The opening dialogue need not be lengthy, nor should it be insincere. Be mindful of the prospective donor’s time, but be direct when explaining the reasons for the visit. They generally will know why you are there.

Asking questions

Questions can provide a roadmap for engaging the donor. Questions not only can permit you to gauge a donor’s interest, but they can allow you to discover information that may have been previously unknown. Always ask open-ended questions rather than “yes/no” questions. The latter is a definite way to end the conversation.

Over time, you will develop the art of knowing what questions to ask a prospective donor and when to ask them. If the replies are consistently negative, it may suggest a lack of current interest or no interest at all. Having this information can save you and the prospective donor valuable time. Remember to use questions throughout the conversation to direct your presentation.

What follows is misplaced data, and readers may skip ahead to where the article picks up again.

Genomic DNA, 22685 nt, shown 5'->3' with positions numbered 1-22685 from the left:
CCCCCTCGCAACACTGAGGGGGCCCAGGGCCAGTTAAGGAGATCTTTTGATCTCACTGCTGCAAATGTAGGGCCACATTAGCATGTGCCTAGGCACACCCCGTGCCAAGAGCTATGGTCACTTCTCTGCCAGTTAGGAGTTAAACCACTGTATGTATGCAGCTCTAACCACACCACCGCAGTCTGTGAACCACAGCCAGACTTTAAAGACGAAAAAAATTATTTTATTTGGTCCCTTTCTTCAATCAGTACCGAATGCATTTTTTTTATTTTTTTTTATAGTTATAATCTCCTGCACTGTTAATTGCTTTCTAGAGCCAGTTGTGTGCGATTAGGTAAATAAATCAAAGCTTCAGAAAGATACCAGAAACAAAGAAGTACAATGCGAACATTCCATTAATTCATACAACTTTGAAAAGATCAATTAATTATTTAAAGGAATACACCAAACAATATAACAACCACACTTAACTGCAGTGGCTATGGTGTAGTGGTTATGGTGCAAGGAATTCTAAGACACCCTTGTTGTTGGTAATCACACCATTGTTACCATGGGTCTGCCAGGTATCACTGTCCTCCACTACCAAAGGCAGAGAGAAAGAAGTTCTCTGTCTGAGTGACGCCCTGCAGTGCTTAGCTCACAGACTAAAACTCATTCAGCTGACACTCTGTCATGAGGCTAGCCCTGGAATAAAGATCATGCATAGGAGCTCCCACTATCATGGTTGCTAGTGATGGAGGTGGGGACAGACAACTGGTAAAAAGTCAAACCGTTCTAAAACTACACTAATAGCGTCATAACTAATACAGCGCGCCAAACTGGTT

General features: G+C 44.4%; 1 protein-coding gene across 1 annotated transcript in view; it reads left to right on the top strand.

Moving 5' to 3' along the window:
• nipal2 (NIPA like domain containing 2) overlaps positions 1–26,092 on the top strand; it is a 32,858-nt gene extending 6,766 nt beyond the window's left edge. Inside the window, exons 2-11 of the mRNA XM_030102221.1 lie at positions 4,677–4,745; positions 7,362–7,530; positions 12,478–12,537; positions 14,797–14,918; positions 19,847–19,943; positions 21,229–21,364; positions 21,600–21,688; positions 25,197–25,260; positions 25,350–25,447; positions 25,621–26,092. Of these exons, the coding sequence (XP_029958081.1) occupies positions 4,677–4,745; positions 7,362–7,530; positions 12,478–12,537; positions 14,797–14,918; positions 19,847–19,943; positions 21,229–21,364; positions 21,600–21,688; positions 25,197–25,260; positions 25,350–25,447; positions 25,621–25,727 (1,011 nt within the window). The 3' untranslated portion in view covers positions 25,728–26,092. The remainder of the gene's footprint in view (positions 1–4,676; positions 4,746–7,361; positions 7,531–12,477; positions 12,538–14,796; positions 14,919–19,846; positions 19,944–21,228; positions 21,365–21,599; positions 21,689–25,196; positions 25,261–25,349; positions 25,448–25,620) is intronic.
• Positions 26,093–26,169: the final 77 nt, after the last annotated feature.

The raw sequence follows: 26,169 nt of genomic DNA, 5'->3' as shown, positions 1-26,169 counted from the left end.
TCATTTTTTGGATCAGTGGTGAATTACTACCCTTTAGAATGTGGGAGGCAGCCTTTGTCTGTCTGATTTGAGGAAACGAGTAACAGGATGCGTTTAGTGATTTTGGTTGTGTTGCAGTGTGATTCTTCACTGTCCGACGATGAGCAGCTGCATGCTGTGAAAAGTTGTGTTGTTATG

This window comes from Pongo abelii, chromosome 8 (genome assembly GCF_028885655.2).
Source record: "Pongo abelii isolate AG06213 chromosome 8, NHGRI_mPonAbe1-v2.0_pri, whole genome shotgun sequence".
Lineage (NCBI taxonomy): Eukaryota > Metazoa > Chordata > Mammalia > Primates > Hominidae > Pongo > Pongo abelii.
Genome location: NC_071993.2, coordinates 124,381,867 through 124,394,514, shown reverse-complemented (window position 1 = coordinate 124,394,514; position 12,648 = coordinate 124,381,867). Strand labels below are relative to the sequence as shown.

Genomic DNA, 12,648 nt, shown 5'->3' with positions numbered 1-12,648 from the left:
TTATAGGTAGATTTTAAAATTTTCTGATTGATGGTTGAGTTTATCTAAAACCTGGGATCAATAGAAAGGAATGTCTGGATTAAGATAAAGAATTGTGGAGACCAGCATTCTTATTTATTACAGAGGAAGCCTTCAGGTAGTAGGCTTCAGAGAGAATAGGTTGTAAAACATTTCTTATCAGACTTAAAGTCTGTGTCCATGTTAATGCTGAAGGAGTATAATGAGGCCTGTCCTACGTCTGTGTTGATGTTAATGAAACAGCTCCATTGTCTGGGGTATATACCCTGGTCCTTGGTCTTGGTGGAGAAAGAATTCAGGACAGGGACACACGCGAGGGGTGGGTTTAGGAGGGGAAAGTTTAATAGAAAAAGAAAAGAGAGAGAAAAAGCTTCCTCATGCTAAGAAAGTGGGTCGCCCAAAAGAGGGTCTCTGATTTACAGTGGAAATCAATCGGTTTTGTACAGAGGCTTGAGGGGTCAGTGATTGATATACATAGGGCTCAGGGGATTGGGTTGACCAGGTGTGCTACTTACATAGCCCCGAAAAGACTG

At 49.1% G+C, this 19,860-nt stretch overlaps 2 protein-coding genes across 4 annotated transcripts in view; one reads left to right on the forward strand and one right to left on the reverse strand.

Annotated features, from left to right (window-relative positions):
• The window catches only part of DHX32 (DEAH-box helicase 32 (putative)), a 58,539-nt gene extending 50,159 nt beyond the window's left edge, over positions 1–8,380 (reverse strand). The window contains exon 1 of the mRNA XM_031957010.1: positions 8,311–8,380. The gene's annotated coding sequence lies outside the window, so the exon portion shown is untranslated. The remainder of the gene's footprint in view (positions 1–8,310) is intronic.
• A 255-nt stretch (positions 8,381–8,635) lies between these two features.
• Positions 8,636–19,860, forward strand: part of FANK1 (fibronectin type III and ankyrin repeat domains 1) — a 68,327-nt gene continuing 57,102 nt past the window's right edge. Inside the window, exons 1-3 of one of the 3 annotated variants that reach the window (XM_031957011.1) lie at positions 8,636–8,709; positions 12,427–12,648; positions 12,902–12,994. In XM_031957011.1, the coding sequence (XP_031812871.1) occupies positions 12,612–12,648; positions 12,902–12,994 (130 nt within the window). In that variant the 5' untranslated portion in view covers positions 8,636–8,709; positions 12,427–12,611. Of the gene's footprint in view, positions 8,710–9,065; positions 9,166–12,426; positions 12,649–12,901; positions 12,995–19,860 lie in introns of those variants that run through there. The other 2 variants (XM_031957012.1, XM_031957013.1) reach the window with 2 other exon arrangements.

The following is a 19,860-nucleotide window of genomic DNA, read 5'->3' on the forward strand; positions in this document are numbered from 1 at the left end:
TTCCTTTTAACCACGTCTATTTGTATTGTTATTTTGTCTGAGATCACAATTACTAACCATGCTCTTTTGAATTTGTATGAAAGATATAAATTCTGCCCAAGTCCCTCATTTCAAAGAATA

One of the greatest assets of making an ask, especially for a major gift, is knowing when to listen – and is one of the most difficult skills to master. A presenter can be so excited about the project that he/she talks too much and overshadows or ignores the reaction or interests of the prospective donor. There have been instances when the presenters have talked themselves out of a potential gift because they didn’t allow the prospective donor to be engaged. Listen for the clues major gift prospects provide when they are encouraged to talk.